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Old 05-08-2013, 04:05 PM
 
3,337 posts, read 1,400,816 times
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In-town job growth | Atlanta Forward

Quote:
News of employment activity in downtown Atlanta was topped off recently when we learned Coca-Cola expects to relocate at least 500 workers to the city core from the ‘burbs in Cobb County. Is Atlanta experiencing a sustainable in-town jobs migration? Today’s guest columnists weigh that possibility as well as its regional significance.
Quote:
I have seen America’s future prosperity. It is downtown, and it gets to work by public transit.

That’s why companies like Coca-Cola, Panasonic, Athenahealth, ExactTarget and Asurion Insurance Services are moving jobs into Atlanta. Like smart companies in most U.S. cities, they are voting with their feet for a winning urban future.

There’s no stampede yet back to the city. The long-term thinning of jobs continues. However, a recent Brookings Institution study found that “job sprawl” slowed during the Great Recession, if only because job loss was greatest in outlying areas. That was more true in the metro Atlanta area than nationally.

I’m betting on the back-to-the-city crowd. Why? Because employers on the transit grid have fuller access to regional labor markets. Because tech-savvy Millennials are giving up car ownership in record numbers. Because locating on transit says a company favors energy-efficiency, workforce diversity and quality of life — winning corporate traits.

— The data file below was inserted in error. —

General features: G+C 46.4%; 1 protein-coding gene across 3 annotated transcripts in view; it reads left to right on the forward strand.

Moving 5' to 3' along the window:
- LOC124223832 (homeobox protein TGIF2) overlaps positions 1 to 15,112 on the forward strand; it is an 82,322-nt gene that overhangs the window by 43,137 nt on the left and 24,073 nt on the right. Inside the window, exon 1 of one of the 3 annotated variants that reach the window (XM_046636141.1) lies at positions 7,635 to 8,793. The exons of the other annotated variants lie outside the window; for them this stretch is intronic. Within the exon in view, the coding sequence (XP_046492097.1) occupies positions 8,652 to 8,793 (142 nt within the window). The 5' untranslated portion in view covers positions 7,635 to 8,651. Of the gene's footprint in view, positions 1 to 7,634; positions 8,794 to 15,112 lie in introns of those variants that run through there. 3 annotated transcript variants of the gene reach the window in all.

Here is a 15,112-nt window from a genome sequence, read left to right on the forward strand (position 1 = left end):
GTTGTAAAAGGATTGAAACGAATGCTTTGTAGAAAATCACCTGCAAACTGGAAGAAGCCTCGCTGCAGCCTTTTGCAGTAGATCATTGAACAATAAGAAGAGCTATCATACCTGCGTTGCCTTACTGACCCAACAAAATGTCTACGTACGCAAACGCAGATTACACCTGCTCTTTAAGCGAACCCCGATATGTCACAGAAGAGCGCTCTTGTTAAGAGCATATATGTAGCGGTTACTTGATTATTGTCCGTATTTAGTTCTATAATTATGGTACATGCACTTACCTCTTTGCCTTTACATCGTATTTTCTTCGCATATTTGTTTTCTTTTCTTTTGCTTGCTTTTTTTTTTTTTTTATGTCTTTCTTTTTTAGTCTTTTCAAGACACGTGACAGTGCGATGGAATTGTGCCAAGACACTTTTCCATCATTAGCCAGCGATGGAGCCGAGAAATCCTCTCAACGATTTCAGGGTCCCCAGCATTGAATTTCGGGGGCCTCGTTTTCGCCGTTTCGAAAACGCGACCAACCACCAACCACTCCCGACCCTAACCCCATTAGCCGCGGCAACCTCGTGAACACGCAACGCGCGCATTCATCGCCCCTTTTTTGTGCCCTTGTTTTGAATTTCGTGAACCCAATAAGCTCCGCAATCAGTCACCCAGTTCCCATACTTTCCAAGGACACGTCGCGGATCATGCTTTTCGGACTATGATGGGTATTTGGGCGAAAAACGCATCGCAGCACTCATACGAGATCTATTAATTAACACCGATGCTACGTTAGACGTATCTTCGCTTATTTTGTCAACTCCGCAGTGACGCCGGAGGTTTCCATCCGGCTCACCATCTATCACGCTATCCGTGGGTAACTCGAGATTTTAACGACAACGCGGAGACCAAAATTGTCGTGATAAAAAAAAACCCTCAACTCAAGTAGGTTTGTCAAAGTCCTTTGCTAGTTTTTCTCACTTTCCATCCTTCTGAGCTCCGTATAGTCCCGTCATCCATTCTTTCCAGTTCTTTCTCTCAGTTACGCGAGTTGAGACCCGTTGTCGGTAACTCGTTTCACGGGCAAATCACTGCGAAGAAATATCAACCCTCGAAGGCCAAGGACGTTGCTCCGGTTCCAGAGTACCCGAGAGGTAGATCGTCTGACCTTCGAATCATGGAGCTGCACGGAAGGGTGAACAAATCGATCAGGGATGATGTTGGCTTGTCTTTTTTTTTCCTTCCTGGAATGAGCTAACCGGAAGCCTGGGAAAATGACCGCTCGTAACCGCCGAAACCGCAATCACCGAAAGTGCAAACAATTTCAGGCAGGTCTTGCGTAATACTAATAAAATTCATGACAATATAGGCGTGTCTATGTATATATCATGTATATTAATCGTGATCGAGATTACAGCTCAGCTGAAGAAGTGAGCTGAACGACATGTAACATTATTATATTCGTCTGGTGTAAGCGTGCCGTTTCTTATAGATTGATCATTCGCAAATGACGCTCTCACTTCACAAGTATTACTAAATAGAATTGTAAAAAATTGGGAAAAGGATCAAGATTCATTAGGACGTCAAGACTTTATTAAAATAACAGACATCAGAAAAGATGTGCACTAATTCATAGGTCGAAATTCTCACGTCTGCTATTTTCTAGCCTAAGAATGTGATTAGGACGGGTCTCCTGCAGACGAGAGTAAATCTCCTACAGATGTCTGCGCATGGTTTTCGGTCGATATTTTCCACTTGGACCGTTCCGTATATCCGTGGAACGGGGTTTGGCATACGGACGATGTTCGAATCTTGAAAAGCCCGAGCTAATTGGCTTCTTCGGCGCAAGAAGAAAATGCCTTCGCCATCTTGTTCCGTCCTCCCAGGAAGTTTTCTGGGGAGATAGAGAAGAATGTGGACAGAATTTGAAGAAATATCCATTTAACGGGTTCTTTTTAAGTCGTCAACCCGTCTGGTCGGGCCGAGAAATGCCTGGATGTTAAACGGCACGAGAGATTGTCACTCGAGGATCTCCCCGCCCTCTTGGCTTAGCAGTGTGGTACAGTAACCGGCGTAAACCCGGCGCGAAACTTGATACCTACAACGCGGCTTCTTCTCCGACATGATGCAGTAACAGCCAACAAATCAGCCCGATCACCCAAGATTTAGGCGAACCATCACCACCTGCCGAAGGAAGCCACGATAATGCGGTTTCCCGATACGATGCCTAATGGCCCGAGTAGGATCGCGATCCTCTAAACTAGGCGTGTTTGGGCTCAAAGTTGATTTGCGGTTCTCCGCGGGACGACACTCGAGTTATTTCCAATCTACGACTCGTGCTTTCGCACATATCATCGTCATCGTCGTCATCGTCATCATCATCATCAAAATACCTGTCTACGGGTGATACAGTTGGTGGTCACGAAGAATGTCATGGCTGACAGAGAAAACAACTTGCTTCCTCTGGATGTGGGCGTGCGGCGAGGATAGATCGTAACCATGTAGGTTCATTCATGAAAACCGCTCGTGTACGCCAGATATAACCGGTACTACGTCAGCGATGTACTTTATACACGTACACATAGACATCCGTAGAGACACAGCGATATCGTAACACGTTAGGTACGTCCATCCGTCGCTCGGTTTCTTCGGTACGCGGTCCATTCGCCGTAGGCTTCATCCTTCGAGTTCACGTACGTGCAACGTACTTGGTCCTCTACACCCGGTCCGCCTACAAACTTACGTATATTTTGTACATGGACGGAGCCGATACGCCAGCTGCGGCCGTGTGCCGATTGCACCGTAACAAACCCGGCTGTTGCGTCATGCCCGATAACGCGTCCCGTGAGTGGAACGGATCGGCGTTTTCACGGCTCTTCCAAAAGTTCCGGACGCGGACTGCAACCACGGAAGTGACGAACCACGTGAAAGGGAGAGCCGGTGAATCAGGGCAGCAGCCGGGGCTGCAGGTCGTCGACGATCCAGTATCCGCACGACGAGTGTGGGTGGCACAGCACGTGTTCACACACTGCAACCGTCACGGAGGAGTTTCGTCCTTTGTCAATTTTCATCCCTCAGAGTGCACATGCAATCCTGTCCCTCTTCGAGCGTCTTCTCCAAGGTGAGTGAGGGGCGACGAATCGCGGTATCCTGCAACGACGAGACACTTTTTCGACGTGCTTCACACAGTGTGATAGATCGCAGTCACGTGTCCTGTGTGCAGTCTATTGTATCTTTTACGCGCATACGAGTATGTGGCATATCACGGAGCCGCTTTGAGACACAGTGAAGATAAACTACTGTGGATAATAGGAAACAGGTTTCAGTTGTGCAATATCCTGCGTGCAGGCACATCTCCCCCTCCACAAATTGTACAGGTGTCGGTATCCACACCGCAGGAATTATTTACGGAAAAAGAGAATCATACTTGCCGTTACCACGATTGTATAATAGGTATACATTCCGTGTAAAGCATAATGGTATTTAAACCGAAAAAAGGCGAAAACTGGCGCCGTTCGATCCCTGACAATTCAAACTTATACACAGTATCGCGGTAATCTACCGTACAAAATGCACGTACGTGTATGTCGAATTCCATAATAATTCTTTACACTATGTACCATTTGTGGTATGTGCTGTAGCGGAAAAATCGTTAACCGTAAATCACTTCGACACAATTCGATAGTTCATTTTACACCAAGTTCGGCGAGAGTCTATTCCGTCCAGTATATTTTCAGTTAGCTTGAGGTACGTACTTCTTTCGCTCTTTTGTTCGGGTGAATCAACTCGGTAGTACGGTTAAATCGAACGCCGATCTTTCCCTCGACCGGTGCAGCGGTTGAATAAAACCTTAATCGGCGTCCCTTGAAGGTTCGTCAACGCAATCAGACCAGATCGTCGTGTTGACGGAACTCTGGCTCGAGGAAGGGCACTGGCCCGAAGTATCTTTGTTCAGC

Quote:
The shift of jobs outward and away from the urban core can create a host of regional challenges. It can mean a strain on infrastructure, more cars on the road, longer commutes and higher transportation costs. And it can make it harder for low-income residents to reach employment opportunities elsewhere. Research at the Brookings Institute has found that, though 88 percent of the region’s poor lives in suburbs, less than a third of suburban residents have access to transit; those who do can reach only 17 percent of the region’s jobs in a 90-minute commute.

A region can grow outward in smart ways — encouraging dense and mixed-use development in both the urban core and in suburbs, and linking up planning around jobs, housing, transportation and land use. Without policy action to encourage a different course, renewed job growth will likely bring a return to “job sprawl” as usual.
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Old 05-08-2013, 04:09 PM
 
3,017 posts, read 1,774,015 times
Reputation: 1492
Yay Atlanta!
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Old 05-08-2013, 04:29 PM
 
14,876 posts, read 9,612,450 times
Reputation: 3543
I sure hope we get some jobs back. Between 2000 and 2009, we lost 90,000 jobs -- nearly 20% of our work force.

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Old 05-08-2013, 05:11 PM
Status: "Chicago native lost in the South..." (set 15 days ago)
 
Location: Dallas-Fort Worth...for now.
2,457 posts, read 1,430,552 times
Reputation: 2030
Maybe moving more jobs back into the city will force transit to improve. But by the same token, if 88% of the region's poor live in the suburbs (no surprise since only 8% of the metro pop. in general lives in the city) and there's no good transit there, is there any incentive for transit to be improved so the poor can have access to work? People are already against transit because they fear it would bring the poor and in turn crime into their communities.

It all goes back to the question of will MARTA expand enough so that everyone who wants or needs access to transit can have it, whether they live/work in the city or the burbs. Also many people who are gainfully employed by these companies who live in the 'burbs, do they want to live in the city?